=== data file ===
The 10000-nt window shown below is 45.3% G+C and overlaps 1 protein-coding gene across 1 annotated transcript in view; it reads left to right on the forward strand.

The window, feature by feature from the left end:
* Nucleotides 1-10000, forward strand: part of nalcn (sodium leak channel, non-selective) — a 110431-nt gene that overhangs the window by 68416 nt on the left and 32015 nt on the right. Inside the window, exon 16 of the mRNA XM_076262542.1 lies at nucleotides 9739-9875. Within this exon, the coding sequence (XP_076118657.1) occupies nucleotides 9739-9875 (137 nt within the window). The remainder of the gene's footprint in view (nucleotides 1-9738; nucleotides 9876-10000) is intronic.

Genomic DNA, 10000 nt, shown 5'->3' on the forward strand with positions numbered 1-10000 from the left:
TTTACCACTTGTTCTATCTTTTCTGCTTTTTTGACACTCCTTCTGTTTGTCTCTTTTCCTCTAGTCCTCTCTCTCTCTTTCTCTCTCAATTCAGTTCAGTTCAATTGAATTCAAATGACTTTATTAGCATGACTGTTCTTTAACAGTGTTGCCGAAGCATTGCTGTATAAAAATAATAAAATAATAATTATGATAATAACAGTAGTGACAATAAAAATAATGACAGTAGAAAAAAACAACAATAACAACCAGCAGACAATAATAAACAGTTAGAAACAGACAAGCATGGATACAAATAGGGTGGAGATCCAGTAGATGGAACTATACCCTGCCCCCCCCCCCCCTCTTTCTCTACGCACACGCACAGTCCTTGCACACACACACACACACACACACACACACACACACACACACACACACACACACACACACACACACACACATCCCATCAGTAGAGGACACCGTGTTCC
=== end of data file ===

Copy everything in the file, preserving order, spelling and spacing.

The 10000-nt window shown below is 45.3% G+C and overlaps 1 protein-coding gene across 1 annotated transcript in view; it reads left to right on the forward strand.

The window, feature by feature from the left end:
* Nucleotides 1-10000, forward strand: part of nalcn (sodium leak channel, non-selective) — a 110431-nt gene that overhangs the window by 68416 nt on the left and 32015 nt on the right. Inside the window, exon 16 of the mRNA XM_076262542.1 lies at nucleotides 9739-9875. Within this exon, the coding sequence (XP_076118657.1) occupies nucleotides 9739-9875 (137 nt within the window). The remainder of the gene's footprint in view (nucleotides 1-9738; nucleotides 9876-10000) is intronic.

Genomic DNA, 10000 nt, shown 5'->3' on the forward strand with positions numbered 1-10000 from the left:
TTTACCACTTGTTCTATCTTTTCTGCTTTTTTGACACTCCTTCTGTTTGTCTCTTTTCCTCTAGTCCTCTCTCTCTCTTTCTCTCTCAATTCAGTTCAGTTCAATTGAATTCAAATGACTTTATTAGCATGACTGTTCTTTAACAGTGTTGCCGAAGCATTGCTGTATAAAAATAATAAAATAATAATTATGATAATAACAGTAGTGACAATAAAAATAATGACAGTAGAAAAAAACAACAATAACAACCAGCAGACAATAATAAACAGTTAGAAACAGACAAGCATGGATACAAATAGGGTGGAGATCCAGTAGATGGAACTATACCCTGCCCCCCCCCCCCCTCTTTCTCTACGCACACGCACAGTCCTTGCACACACACACACACACACACACACACACACACACACACACACACACACACACACACACACACACACACATCCCATCAGTAGAGGACACCGTGTTCC